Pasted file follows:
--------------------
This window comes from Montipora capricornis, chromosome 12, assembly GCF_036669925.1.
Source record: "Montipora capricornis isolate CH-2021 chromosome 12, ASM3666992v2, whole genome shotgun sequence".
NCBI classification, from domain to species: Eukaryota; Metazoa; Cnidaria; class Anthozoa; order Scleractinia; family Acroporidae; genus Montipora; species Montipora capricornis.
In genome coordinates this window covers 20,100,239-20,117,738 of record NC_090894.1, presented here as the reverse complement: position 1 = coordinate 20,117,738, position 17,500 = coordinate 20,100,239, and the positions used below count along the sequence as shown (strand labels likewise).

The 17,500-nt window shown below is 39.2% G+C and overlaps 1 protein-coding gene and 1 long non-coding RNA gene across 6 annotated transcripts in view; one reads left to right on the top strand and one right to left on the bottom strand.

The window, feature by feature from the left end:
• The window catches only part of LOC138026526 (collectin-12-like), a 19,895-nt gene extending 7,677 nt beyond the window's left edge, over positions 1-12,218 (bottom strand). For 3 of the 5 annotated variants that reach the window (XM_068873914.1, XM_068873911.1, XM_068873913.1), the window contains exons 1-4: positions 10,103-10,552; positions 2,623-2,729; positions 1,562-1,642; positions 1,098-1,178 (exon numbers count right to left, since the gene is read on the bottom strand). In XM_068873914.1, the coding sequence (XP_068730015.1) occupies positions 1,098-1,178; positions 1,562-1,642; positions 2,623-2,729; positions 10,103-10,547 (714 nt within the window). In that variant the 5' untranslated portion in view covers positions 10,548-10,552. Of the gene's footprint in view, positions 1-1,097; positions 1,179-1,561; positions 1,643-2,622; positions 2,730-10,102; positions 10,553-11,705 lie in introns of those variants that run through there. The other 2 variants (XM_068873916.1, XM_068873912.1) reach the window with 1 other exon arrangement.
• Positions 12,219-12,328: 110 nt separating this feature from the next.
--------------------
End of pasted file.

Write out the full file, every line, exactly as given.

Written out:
This window comes from Montipora capricornis, chromosome 12, assembly GCF_036669925.1.
Source record: "Montipora capricornis isolate CH-2021 chromosome 12, ASM3666992v2, whole genome shotgun sequence".
NCBI classification, from domain to species: Eukaryota; Metazoa; Cnidaria; class Anthozoa; order Scleractinia; family Acroporidae; genus Montipora; species Montipora capricornis.
In genome coordinates this window covers 20,100,239-20,117,738 of record NC_090894.1, presented here as the reverse complement: position 1 = coordinate 20,117,738, position 17,500 = coordinate 20,100,239, and the positions used below count along the sequence as shown (strand labels likewise).

The 17,500-nt window shown below is 39.2% G+C and overlaps 1 protein-coding gene and 1 long non-coding RNA gene across 6 annotated transcripts in view; one reads left to right on the top strand and one right to left on the bottom strand.

The window, feature by feature from the left end:
• The window catches only part of LOC138026526 (collectin-12-like), a 19,895-nt gene extending 7,677 nt beyond the window's left edge, over positions 1-12,218 (bottom strand). For 3 of the 5 annotated variants that reach the window (XM_068873914.1, XM_068873911.1, XM_068873913.1), the window contains exons 1-4: positions 10,103-10,552; positions 2,623-2,729; positions 1,562-1,642; positions 1,098-1,178 (exon numbers count right to left, since the gene is read on the bottom strand). In XM_068873914.1, the coding sequence (XP_068730015.1) occupies positions 1,098-1,178; positions 1,562-1,642; positions 2,623-2,729; positions 10,103-10,547 (714 nt within the window). In that variant the 5' untranslated portion in view covers positions 10,548-10,552. Of the gene's footprint in view, positions 1-1,097; positions 1,179-1,561; positions 1,643-2,622; positions 2,730-10,102; positions 10,553-11,705 lie in introns of those variants that run through there. The other 2 variants (XM_068873916.1, XM_068873912.1) reach the window with 1 other exon arrangement.
• Positions 12,219-12,328: 110 nt separating this feature from the next.